We are in the midst of a series of posts on crime scenes.
Today we will look a bit at the biohazards involved.
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On the most recent episode of the FightWrite Podcast we looked at the stages of decomposition chronologically. We also looked at the health hazards of having a corpse around. According to the World Health Organization, the health risk of a corpse is not as bad as you might think. If a person died without an infectious disease, their body isn’t so much of a biohazard. If that is the case, then why are human bodily fluids labeled a health hazard? Well, let’s see…
Bodily fluids are fluids produced by the body from the cerebrospinal fluid around your brain to the sweat on your feet and everything in between. In and of themselves they are not hazardous. It is the pathogens they could carry that are.
Bodily fluids, even from the deceased can transmit pathogens. Here are some of those pathogens as well as how long they can survive outside the body.
Cholera – feces – 50 days, glass – a month, a coin – week, soil and dust – 16 days, fingertips – 1- 2 hours
Ebola – 6 days.
E coli – 1-4 hours
Hepatitis B – a week
Hepatitis C – four days
HIV – 5-6 days in dried blood, longer in air tight container such as a syringe
Lassa Fever (Hemorrhagic Fever) – 1 hour
Mycobacterium Tuberculosis – 6 months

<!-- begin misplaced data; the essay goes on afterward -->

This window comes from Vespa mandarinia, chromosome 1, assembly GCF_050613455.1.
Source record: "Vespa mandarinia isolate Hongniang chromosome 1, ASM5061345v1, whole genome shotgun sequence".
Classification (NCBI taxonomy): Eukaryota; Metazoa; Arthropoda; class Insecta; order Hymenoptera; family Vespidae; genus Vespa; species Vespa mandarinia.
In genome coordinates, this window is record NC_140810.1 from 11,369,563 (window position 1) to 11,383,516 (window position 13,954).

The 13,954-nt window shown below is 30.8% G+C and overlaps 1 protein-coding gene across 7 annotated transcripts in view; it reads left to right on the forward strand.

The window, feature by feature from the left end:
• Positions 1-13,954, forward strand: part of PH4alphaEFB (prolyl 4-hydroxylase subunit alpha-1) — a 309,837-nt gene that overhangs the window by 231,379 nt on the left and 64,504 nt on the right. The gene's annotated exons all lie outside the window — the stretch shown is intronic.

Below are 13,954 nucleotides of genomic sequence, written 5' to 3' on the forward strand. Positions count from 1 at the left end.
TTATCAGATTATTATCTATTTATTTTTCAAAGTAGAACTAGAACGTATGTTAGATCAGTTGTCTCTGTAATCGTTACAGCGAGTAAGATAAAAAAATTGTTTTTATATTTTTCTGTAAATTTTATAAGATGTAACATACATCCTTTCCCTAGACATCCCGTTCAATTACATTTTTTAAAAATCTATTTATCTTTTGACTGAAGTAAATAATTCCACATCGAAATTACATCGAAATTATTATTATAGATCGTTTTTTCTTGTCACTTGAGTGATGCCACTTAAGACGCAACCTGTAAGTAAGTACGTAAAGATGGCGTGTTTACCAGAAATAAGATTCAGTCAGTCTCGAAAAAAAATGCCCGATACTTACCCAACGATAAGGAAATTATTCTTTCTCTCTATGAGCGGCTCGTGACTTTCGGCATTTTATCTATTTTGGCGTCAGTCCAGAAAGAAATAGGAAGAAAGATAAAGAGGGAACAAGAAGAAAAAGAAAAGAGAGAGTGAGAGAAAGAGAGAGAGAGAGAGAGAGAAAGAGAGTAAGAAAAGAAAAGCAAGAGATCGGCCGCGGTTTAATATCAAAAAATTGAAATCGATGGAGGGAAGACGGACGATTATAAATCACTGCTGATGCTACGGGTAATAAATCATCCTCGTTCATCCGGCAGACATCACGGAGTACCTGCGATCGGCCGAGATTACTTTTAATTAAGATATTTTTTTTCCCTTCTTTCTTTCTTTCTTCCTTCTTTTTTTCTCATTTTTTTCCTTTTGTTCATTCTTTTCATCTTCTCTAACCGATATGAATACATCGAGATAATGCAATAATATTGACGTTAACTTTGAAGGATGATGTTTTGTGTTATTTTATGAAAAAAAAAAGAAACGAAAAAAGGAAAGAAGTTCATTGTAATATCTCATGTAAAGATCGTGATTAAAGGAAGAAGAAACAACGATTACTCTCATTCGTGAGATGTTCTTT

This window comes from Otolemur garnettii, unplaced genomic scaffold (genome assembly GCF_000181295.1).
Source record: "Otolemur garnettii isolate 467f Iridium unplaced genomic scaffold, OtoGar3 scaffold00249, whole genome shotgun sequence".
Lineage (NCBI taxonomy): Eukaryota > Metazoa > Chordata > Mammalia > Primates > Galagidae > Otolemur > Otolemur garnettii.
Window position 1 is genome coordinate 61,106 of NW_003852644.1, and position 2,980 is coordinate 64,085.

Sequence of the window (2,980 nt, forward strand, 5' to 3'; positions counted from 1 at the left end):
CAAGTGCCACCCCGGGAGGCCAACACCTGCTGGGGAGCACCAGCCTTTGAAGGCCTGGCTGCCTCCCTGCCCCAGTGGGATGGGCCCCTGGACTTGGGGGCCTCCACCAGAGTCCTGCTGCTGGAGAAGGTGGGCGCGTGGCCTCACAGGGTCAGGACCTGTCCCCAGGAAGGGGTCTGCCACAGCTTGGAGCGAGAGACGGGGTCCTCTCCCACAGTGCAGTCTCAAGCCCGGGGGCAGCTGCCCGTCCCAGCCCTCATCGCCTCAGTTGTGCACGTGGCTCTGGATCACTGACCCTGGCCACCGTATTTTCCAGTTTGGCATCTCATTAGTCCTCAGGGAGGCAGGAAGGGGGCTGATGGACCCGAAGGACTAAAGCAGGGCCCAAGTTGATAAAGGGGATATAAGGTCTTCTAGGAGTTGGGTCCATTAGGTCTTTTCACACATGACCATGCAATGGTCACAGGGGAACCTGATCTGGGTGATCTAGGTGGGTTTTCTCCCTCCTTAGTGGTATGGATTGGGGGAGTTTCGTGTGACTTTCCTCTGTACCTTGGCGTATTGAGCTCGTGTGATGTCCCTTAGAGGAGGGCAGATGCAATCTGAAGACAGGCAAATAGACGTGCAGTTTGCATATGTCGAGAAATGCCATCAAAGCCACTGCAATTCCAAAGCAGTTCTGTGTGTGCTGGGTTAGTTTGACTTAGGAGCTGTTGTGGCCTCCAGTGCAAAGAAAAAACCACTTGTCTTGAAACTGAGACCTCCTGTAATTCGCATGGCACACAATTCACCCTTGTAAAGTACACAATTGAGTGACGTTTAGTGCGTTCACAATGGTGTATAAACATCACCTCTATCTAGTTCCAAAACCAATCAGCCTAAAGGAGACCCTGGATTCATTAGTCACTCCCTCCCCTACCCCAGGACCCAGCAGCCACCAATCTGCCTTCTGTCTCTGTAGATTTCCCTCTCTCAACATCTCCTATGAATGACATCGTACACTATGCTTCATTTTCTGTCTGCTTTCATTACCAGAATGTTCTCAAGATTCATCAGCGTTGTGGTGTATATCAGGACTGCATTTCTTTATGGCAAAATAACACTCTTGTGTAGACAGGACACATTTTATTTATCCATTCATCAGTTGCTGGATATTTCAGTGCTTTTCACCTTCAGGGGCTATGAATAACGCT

Rotavirus – dry surface – 10 days, wet surface – several weeks
Salmonella – four hours
Staphylococcus Aureus (causes MRSA) – weeks
Shigella – on food for up to 10 days (think hand to food transmission)
Typhoid/Paratyphoid Fever – months
(All that just makes me want to wash my hands.)
DEAD STUFF REALLY ISN’T SO DEADLY
In the podcast on decomposition, we learned that microorganisms inside the body break it down to basically a liquid state. But, those microorganisms aren’t dangerous. And, the liquid state of the human body isn’t either assuming that the person does not have an infectious disease such as listed above.
Basically, a decomposing body is more of a stink problem than health problem. And, technically, that stink could kill you, but you’d have to have a lot of it. According to the Washington City Paper:
A dead body gives of a variety of gases as it decays. Two of them, aptly named cadaverine and putrescine, are primarily responsible for “dead body smell,” and are produced mainly during the bloat and putrefaction stage of decomposition. The two chemicals are toxic, but only in large amounts; a 200-pound individual could ingest more than a quarter pound of either without getting a lethal dose.
DEADY BODY CULTURE
The view of dead bodies is, like a whole lot of things, a matter of culture. In some cultures, they just aren’t that big of a deal. Here is a National Geographic video of an Indonesian culture that lives with dead bodies for weeks – emphasis on GRAPHIC there. You will see very dead bodies as well as an animal sacrifice (1:57 – 2:07). You’ve been warned. (I’m so sorry about that thumbnail. 😆 )
All right then, that’s it for this post. In the next round we will look closer at bio clean up. Until then, get blood on your pages.
Here’s a little factoid about me. I used to do Christian missions work in Honduras. Beautiful country, beautiful people. I stayed at El Rancho Paraíso near San Pedro Sula. A woman in a nearby village died and our ranch made a wooden casket for her. Supplies were not in abundance so they didn’t want to use more than needed. The deceased was about my size so I was the model for that casket. They drew it around me and I hopped in an out as needed until its assigned inhabitant took her place.